My second blog post continues to explore the Qur’an, but looking at the soundscape it creates rather than just as a religious text. In Muslim cultures, Quranic verses can be heard throughout cities and towns throughout the day. They are often played from buildings as a reminder of the presence of Islam in everyday life. The Qur’an itself is a piece of artwork that was first orally transmitted then transcribed into text. The oral Qur’an, when recited correctly, elicits an emotional response from the reciter and audience. This theme was hard for me to grasp because I did not understand Arabic, so I tried to understand the rules of recitation in the way kids could try to. I created cartoon drawings of suggested rules to follow while reciting the Qur’an, so that I could also easily follow them. This cartoon drawing is also in a sense poking fun of the fact that I couldn’t really comprehend the idea of an oral religion, or the spirituality achieved through hearing and reading the words in a particular manner. However, I hope that after viewing my blog post, viewers would have a better sense on how to build the foundations to incorporating the importance of correct Qur’an recitation into Muslim culture.
I continued to explore mysticism and spirituality in my next two blog posts as well. My third blog post, “Islamic Mosque Décor” is a marker drawing on paper. The symbol of Muslim spirituality is the mosque. All mosque have a set layout with a qibla wall that faces Mecca, a mihrab, and mimbar. However, their designs set them apart. Mosques can be beautifully decorated buildings that have varying Islamic motifs, or they can be simple buildings with no decorations. In designing the mosque and creating the artwork to go in it, the artist finds a connection with God. They also include into their design art that would remind others of God, or simply images that were only meant for God. What is considered to be Islamic art is highly debated, and the argument is whether or not something can be categorized as Islamic art based on cultural contexts or with spirituality alone. This was a really fun coloring exercise for me, and I came away from this understanding that I could appreciate what someone tells me is Islamic art, but as far as understanding how this are evokes spiritual intimacy with God is something I am currently not able to understand.
I finished off my mystical and spiritual exploration by creating “The Seven Hearts” drawing (media: marker on paper). This drawing is based off “The Conference of the Birds,” a poem written by Farid al-Din Attar as a spiritual allegory for the journey Muslims take to get to know God to the fullest. As most poems are, this poem also had ambiguous references, so I focused on the story of the Seven Valleys. The Seven Valleys are hurdles that each Muslim must overcome to reach a level of spirituality where you are able to meet God. I made depictions of what each valley’s challenge was and what the lesson I interpreted each valley concluded with. It helped me visually the journey that each bird took. I chose the shape of a heart because God is seen as the beloved in Muslim piety and spirituality. As a non-religious scholar, the idea that something other than a physical human is the ultimate beloved in life was different for me to comprehend. In general, Muslim spirituality involves weeping for the Beloved, longing for the Beloved, and always seeking to be with the Beloved.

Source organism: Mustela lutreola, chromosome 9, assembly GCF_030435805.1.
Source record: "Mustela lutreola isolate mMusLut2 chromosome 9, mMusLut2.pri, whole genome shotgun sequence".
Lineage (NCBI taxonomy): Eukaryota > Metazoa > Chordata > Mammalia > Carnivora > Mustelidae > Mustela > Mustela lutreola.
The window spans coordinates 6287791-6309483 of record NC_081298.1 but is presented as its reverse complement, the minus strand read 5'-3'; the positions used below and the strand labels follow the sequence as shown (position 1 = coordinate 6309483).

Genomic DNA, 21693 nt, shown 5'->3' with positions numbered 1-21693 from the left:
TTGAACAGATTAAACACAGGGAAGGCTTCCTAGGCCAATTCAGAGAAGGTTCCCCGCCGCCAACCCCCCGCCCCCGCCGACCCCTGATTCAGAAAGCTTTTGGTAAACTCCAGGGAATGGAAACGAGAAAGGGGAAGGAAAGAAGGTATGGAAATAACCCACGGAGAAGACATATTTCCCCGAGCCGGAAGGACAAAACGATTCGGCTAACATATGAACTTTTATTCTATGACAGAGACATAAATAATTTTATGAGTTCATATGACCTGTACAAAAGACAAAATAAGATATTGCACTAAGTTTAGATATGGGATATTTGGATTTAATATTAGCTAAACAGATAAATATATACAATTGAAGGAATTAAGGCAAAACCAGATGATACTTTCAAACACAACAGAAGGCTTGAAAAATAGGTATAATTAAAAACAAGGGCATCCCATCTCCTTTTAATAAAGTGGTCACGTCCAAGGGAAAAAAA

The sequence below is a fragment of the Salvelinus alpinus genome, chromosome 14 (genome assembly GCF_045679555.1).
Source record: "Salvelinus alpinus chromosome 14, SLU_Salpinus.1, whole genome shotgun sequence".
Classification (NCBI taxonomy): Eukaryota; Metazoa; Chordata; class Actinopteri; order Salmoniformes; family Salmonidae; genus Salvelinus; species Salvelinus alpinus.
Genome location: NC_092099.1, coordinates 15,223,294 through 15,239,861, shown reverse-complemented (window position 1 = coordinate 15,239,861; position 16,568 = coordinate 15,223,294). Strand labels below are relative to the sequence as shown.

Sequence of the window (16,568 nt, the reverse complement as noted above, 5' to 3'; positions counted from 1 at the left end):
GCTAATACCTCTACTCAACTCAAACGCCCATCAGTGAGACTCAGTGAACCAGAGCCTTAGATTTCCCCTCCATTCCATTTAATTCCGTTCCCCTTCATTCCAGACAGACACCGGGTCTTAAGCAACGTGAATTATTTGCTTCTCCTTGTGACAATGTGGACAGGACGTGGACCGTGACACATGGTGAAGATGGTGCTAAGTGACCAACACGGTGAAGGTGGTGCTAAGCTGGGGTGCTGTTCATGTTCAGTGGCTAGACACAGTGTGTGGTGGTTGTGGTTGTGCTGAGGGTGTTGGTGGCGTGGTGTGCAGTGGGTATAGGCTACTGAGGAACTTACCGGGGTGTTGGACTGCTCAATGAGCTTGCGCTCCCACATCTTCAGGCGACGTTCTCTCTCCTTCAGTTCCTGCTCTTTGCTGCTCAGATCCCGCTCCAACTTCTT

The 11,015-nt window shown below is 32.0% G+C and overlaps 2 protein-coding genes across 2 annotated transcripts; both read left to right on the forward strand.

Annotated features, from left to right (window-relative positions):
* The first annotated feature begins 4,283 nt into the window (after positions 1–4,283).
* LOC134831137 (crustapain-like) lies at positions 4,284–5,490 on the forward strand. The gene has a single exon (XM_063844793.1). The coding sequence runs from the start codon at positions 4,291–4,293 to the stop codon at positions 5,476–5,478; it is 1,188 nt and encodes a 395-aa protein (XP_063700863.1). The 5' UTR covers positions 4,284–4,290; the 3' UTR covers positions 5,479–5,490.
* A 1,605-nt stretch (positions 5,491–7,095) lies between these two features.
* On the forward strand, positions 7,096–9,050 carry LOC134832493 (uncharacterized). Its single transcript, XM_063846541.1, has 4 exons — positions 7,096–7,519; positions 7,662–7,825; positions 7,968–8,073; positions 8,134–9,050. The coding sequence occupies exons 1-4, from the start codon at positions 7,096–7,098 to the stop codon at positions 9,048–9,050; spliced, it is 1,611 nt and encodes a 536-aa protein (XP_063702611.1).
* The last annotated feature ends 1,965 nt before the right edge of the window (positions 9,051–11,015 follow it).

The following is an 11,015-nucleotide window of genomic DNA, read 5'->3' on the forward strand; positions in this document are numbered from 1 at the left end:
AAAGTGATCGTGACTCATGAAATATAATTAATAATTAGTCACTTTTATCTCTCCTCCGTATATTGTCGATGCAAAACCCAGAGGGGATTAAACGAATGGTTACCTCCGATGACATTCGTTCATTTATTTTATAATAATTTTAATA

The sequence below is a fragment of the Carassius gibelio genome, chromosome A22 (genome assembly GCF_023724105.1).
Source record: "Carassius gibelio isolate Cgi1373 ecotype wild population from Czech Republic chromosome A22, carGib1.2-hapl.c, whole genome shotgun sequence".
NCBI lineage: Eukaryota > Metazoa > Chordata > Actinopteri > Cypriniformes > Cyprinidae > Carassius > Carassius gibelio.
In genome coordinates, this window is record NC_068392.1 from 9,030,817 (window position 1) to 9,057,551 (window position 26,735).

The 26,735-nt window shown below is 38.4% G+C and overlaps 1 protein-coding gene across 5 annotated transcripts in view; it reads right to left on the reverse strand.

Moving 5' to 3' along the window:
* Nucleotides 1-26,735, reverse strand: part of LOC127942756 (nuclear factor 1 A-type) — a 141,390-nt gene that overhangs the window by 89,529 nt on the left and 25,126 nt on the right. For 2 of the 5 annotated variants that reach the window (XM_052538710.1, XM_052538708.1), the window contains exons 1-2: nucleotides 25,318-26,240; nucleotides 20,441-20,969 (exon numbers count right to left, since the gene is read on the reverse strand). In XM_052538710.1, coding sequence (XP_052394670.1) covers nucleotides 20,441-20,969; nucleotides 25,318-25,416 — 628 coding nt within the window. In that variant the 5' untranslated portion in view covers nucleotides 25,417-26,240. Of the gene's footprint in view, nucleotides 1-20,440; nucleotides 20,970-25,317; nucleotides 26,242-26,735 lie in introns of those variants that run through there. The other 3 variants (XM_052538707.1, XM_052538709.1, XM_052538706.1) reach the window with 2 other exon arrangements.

For my last two blog posts I decided to flip from learning about the spirituality of Islam, and focus on the current issues present in the Middle East and Islamic nations. I felt like it was important for me to understand what was going on and how to be a better educated person about my opinions and the media’s opinions. My blog posts are titled “Hidden Resistance” (media: collage) and “Dimensions vs Dichotomies” (media: charcoal). It was mentioned during that class that it would be difficult to understand Muslim culture today without understanding the conflicts that impact the societies. This goes back to the idea that changes with time will affect how people interact with religion. From my personal view, I think that people should be allowed to choose how they live their lives because everyone has many dimensions to their identity. In “Hidden Resistance” I show that although the outer surface may not show it, underneath a given identity is a unique person that should be allowed to express themselves. In “Dimensions vs Dichotomies” I reflect a similar idea, that each person has many dimensions and should not be forced to be categorized into one or two. I feel that more people should think this way more often and be more open minded. These categories that Muslims are now being put in, both in their home countries and in foreign countries, detract from the spirituality of the practice of Islam. I certainly felt this as these last two posts were very different from the first four, and there was little mention of religion in either.
I am really thankful for the opportunity to take this course my last semester in college for a few reasons. 1. I was finally able to explore and gain a better understanding of Islam and religion. 2. I was able to explore religion through art, and be creative this semester. 3. I am coming away from the class, better equipped to make sense of the media and current events. I had a lot of fun making the art for these blog posts, and I hope you enjoy them too.